by Roger Pynn
How often do you find yourself in a “conversation” with someone who’s doing all the talking? There’s a big difference between talking with people and talking at them. I don’t know about you, but I’m truly self-conscious about it and find myself stepping back in some conversations worried that I’m doing too much of the talking. Often with good reason, I’m afraid.
This Andi Teggart article at Fast Company’s fastcocreate.com shares some great insight into public perception about how brands are sharing their stories. It appears from a Yahoo!/BBDO study that people want more of a conversation and less of a lecture.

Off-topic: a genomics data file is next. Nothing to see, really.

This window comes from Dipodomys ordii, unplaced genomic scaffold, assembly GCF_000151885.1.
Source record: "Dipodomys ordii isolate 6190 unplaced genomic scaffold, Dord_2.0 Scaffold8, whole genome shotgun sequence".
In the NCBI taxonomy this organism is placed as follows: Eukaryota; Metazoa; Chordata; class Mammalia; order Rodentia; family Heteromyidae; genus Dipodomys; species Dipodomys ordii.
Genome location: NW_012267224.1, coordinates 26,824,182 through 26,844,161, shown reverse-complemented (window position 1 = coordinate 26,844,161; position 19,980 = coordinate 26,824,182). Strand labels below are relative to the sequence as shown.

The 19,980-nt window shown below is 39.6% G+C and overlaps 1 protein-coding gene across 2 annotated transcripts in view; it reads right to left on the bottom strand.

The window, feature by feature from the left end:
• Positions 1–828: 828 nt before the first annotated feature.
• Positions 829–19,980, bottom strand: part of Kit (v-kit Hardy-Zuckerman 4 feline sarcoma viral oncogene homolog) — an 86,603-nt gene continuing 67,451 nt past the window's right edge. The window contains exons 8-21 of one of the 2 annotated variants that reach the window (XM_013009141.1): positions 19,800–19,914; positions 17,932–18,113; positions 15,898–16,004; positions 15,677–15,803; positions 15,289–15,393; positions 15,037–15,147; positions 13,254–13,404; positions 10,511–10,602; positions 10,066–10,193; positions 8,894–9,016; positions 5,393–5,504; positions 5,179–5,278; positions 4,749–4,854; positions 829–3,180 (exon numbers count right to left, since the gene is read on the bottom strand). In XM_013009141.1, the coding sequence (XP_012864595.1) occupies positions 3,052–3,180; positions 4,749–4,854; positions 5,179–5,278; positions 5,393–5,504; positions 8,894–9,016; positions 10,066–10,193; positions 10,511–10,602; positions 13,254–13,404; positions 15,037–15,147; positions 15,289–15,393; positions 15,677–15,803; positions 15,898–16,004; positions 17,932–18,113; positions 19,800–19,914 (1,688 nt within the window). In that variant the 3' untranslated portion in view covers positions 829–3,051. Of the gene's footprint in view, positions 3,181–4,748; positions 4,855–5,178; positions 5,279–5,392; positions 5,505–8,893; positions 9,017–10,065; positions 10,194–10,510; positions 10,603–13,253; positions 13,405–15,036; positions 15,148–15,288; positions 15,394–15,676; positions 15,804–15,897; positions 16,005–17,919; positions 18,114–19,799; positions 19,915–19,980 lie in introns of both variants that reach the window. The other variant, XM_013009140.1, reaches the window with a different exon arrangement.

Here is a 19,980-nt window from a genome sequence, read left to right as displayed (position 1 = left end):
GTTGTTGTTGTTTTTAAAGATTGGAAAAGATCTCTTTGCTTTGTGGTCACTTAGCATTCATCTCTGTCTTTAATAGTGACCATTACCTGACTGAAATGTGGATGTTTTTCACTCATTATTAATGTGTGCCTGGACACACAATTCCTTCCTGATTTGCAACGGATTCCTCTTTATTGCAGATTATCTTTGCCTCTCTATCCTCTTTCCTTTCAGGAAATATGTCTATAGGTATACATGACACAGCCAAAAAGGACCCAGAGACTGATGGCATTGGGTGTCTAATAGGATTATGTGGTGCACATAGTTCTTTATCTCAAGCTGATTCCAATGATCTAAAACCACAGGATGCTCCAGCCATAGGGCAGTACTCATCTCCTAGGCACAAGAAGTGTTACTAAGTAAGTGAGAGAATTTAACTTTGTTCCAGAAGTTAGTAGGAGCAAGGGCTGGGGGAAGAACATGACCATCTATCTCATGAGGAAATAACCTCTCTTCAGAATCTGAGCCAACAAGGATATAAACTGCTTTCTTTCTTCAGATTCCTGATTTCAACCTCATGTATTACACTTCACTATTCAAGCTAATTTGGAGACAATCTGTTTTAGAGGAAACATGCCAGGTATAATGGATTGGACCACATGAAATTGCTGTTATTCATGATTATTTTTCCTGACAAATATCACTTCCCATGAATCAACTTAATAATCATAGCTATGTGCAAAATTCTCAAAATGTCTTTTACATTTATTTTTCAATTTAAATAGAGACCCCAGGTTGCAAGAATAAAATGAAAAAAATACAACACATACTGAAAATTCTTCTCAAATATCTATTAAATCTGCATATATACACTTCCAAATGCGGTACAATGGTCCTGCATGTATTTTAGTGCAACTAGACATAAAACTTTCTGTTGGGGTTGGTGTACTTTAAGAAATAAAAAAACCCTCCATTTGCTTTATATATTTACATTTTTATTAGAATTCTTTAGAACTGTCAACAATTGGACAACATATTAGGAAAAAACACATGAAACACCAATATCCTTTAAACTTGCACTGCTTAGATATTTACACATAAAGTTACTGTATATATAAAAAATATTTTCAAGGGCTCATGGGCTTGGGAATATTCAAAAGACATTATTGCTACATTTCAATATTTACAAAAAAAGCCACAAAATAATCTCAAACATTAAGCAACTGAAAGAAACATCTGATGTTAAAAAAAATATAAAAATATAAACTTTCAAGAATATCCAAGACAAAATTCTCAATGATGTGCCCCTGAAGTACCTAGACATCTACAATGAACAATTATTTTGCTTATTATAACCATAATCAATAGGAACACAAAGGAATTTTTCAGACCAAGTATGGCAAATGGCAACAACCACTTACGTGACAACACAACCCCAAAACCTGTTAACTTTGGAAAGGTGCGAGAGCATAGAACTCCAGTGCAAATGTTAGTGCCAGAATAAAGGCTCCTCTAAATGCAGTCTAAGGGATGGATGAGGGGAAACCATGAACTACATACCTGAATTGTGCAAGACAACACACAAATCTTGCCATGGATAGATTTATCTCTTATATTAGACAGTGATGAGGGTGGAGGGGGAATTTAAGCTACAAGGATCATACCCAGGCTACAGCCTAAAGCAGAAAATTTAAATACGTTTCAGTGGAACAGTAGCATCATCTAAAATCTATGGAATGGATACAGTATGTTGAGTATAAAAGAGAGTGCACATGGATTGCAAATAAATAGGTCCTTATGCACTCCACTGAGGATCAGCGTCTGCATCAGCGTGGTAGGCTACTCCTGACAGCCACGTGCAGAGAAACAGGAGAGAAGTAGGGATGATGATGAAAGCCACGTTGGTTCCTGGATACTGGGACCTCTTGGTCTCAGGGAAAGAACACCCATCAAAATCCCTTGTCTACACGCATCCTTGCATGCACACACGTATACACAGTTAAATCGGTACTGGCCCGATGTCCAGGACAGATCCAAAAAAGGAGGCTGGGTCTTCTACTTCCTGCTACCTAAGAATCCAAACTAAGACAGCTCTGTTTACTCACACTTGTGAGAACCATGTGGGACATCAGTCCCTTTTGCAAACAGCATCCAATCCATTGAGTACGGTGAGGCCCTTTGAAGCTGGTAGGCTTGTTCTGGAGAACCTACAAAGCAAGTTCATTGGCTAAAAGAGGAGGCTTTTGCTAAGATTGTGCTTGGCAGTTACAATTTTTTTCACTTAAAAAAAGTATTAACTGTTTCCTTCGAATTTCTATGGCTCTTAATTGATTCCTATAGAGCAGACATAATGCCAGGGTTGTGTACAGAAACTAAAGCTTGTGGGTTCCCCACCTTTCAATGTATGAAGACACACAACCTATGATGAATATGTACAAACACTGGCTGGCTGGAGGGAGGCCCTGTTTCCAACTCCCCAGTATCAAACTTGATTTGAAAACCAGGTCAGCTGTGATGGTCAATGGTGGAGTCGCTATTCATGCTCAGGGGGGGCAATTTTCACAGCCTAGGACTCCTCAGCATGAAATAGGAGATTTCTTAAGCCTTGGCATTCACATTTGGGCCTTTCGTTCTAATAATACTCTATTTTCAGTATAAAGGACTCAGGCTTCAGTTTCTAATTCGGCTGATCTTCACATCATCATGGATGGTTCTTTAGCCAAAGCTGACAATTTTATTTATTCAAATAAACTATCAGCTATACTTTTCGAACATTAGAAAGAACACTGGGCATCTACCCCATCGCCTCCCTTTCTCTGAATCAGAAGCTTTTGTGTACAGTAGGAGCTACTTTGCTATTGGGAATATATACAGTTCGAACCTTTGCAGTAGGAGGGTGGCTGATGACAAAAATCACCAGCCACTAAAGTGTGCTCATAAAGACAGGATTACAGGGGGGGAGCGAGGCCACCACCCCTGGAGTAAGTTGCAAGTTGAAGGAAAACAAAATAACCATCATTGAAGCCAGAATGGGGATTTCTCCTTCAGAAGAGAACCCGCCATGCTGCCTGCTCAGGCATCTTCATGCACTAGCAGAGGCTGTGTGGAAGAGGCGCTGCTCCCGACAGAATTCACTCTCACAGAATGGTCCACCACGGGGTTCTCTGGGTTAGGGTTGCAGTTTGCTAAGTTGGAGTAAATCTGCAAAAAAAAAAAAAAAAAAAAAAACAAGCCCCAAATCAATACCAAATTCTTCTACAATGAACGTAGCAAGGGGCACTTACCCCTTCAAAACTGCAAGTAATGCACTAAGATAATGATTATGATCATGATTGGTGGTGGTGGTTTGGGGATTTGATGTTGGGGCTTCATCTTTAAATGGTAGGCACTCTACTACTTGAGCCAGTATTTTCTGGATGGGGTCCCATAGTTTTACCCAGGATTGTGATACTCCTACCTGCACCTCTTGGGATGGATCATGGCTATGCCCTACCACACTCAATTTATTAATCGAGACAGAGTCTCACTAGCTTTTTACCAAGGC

Said Teggart, “More than ever, brands need to quit chattering AT their audiences and instead showcase how their brands share each audience’s values, and can seamlessly enhance their day-to-day lives.”
Amen to that. We often refer to the four questions you should ask in solving a communications problem – one of which is to determine what your audience already knows – or, perhaps more important, doesn’t know about you.
There’s a lot to be said for making it easy for them to find out what you want them to know, rather than force-feeding them.